The TD Bank has released a report on the financial implications of climate change on the Canadian economy. The Toronto Star reports, "Monday’s report detailed the Canadian perspective on increasingly frequent natural catastrophes — the average number per year has doubled over the past three decades — and how by 2020 they will sap an estimated $5 billion from the economy." By 2050, the cost rises to $21-$43 billion per year.
Maude Barlow will be in Bobcaygeon on April 19th, at the Lakeview Arts Barn for an Earth Week Event to speak about protecting our water, fighting for our planet and the ‘Dewdney Quarry’ proposal.
Earlier this month, Fiona McMurran from our Niagara chapter and I met with Ontario’s Environment Minister, Jim Bradley, about two proposed pipeline projects in the province- Energy East and Line 9- the forty-year-old Enbridge oil pipeline that was recently rubber stamped by the National Energy Board to carry diluted bitumen from Sarnia to Montreal and possibly beyond for export.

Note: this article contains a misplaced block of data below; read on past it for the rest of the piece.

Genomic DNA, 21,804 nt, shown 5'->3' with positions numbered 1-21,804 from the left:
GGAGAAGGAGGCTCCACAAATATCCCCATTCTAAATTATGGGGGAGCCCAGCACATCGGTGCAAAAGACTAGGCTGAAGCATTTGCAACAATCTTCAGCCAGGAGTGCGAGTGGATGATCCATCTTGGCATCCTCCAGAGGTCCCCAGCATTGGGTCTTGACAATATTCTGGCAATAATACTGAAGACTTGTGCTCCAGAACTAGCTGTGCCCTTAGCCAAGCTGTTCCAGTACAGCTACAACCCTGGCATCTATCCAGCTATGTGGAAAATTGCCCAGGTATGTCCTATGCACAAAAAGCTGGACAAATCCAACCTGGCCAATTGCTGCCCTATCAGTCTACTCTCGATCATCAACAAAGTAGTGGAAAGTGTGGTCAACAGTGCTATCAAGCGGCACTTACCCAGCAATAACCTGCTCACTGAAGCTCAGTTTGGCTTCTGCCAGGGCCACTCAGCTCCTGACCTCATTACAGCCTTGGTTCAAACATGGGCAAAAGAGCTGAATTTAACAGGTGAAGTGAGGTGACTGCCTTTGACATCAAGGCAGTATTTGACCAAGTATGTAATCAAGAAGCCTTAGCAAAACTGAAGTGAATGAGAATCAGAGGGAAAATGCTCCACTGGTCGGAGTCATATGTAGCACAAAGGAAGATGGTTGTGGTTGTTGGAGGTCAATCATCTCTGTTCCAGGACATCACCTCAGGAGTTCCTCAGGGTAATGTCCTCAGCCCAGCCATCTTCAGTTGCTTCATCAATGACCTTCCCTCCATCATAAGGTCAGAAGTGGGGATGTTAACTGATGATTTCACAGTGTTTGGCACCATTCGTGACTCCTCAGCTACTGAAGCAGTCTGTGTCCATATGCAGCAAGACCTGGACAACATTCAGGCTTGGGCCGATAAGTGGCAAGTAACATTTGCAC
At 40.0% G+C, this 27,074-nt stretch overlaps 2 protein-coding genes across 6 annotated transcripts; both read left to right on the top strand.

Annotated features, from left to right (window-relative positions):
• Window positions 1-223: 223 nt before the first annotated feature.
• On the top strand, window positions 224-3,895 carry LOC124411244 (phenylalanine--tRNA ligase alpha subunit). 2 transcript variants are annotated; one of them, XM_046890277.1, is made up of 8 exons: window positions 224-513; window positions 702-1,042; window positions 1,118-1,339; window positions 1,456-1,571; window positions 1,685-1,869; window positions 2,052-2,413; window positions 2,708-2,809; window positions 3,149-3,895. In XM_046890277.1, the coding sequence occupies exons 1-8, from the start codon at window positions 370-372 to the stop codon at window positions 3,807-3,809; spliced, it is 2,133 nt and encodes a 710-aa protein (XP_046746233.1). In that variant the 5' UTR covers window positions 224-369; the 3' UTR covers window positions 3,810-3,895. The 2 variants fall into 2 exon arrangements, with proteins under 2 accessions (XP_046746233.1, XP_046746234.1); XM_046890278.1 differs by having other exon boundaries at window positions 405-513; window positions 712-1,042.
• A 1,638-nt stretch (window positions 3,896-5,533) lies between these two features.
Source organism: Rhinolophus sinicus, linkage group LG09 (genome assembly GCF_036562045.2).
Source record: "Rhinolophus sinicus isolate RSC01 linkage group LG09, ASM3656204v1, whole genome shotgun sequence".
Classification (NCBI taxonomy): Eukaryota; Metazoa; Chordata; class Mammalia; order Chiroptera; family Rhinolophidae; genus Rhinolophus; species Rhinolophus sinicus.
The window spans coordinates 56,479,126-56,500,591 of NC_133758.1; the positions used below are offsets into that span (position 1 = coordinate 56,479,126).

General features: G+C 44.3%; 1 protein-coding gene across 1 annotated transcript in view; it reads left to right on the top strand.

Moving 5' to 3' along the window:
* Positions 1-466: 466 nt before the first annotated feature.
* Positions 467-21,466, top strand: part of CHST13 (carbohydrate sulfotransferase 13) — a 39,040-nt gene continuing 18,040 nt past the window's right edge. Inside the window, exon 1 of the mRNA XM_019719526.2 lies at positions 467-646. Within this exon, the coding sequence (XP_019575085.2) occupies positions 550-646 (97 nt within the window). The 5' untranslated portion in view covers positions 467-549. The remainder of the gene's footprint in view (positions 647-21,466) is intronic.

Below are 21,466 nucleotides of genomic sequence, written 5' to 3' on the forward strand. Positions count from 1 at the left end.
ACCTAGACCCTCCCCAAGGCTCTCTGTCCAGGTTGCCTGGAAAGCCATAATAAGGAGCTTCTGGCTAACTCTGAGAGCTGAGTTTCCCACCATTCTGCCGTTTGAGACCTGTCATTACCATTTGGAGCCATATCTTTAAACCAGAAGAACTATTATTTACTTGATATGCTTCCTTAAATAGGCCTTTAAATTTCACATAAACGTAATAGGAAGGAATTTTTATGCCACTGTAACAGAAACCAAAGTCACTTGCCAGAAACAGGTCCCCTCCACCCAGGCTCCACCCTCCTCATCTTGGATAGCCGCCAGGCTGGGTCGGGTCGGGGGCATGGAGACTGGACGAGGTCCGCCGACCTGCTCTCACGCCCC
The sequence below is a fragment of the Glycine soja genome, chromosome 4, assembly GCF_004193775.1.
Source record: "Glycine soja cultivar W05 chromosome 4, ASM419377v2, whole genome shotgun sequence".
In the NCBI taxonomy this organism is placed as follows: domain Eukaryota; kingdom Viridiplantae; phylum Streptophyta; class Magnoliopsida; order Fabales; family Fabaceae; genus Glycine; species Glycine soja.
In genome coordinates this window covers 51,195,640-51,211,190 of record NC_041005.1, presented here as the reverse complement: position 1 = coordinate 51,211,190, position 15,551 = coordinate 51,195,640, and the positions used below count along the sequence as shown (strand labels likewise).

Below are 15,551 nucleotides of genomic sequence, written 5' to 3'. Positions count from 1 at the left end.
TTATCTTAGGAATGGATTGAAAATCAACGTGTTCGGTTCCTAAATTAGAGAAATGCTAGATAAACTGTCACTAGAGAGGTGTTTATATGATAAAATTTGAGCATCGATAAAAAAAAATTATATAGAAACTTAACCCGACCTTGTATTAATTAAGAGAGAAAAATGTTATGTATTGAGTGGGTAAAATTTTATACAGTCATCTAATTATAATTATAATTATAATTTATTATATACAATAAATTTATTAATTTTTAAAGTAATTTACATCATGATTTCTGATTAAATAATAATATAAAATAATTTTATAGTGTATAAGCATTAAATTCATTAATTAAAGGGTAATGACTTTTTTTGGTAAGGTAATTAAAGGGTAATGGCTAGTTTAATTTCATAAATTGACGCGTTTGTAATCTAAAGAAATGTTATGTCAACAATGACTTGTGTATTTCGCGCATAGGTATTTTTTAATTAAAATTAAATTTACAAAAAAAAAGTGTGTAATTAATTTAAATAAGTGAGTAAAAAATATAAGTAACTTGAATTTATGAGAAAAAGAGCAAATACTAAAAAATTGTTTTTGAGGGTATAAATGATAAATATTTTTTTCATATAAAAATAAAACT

DOT-111 tanker cars carrying oil through Thunder Bay
Packed out Thunder Bay crowd
I came home on Sunday evening from an awesome weekend in New Brunswick learning more about fracking, meeting with allies, and being inspired by the amazing work of our chapters in the Atlantic and the incredible opposition to fracking in New Brunswick. I even had the privilege of speaking at the Voice of the People tour in Saint John on Saturday evening. But I’ll get to that in a minute.
On Friday afternoon, members of the Council of Canadians’ South Shore and St. John’s chapters, Political Director Brent Patterson, Atlantic Regional Organizer Angela Giles, and I made a stop in Elsipogtog to meet with community members there. Elsipogtog First Nation – just outside of Rexton, New Brunswick - was the hotbed of fracking opposition last fall when RCMP moved in on peaceful activists who were camped out to protect the land and water from SWN Resources fracking lans.